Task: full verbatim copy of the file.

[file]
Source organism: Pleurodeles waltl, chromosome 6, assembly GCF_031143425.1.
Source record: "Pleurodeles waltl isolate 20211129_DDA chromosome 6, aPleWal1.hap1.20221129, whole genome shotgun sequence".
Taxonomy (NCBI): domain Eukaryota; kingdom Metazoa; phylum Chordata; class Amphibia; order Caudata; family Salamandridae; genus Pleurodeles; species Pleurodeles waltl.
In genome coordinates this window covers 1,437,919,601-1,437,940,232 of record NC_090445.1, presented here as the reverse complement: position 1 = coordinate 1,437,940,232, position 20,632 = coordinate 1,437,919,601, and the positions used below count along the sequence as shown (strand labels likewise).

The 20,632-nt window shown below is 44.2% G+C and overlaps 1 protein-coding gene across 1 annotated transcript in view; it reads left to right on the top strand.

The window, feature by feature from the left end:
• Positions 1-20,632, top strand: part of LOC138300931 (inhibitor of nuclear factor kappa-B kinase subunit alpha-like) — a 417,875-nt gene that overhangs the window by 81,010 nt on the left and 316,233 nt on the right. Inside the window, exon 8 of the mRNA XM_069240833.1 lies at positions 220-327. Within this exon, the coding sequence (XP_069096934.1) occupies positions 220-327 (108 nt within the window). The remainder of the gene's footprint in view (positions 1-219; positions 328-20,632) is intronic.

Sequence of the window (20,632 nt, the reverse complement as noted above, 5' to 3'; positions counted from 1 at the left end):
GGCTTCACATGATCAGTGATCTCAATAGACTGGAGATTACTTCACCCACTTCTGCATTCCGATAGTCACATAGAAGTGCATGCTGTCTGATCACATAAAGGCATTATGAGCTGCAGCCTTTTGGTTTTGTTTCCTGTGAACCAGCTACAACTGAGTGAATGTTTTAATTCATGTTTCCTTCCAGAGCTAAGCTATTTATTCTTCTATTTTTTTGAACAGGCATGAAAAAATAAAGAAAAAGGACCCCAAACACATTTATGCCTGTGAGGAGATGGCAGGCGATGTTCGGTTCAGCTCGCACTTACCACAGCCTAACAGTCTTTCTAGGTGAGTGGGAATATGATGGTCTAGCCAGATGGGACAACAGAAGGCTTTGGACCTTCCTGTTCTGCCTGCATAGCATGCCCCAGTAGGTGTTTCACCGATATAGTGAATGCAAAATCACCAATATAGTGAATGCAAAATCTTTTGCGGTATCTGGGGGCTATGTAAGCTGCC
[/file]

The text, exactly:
Source organism: Pleurodeles waltl, chromosome 6, assembly GCF_031143425.1.
Source record: "Pleurodeles waltl isolate 20211129_DDA chromosome 6, aPleWal1.hap1.20221129, whole genome shotgun sequence".
Taxonomy (NCBI): domain Eukaryota; kingdom Metazoa; phylum Chordata; class Amphibia; order Caudata; family Salamandridae; genus Pleurodeles; species Pleurodeles waltl.
In genome coordinates this window covers 1,437,919,601-1,437,940,232 of record NC_090445.1, presented here as the reverse complement: position 1 = coordinate 1,437,940,232, position 20,632 = coordinate 1,437,919,601, and the positions used below count along the sequence as shown (strand labels likewise).

The 20,632-nt window shown below is 44.2% G+C and overlaps 1 protein-coding gene across 1 annotated transcript in view; it reads left to right on the top strand.

The window, feature by feature from the left end:
• Positions 1-20,632, top strand: part of LOC138300931 (inhibitor of nuclear factor kappa-B kinase subunit alpha-like) — a 417,875-nt gene that overhangs the window by 81,010 nt on the left and 316,233 nt on the right. Inside the window, exon 8 of the mRNA XM_069240833.1 lies at positions 220-327. Within this exon, the coding sequence (XP_069096934.1) occupies positions 220-327 (108 nt within the window). The remainder of the gene's footprint in view (positions 1-219; positions 328-20,632) is intronic.

Sequence of the window (20,632 nt, the reverse complement as noted above, 5' to 3'; positions counted from 1 at the left end):
GGCTTCACATGATCAGTGATCTCAATAGACTGGAGATTACTTCACCCACTTCTGCATTCCGATAGTCACATAGAAGTGCATGCTGTCTGATCACATAAAGGCATTATGAGCTGCAGCCTTTTGGTTTTGTTTCCTGTGAACCAGCTACAACTGAGTGAATGTTTTAATTCATGTTTCCTTCCAGAGCTAAGCTATTTATTCTTCTATTTTTTTGAACAGGCATGAAAAAATAAAGAAAAAGGACCCCAAACACATTTATGCCTGTGAGGAGATGGCAGGCGATGTTCGGTTCAGCTCGCACTTACCACAGCCTAACAGTCTTTCTAGGTGAGTGGGAATATGATGGTCTAGCCAGATGGGACAACAGAAGGCTTTGGACCTTCCTGTTCTGCCTGCATAGCATGCCCCAGTAGGTGTTTCACCGATATAGTGAATGCAAAATCACCAATATAGTGAATGCAAAATCTTTTGCGGTATCTGGGGGCTATGTAAGCTGCC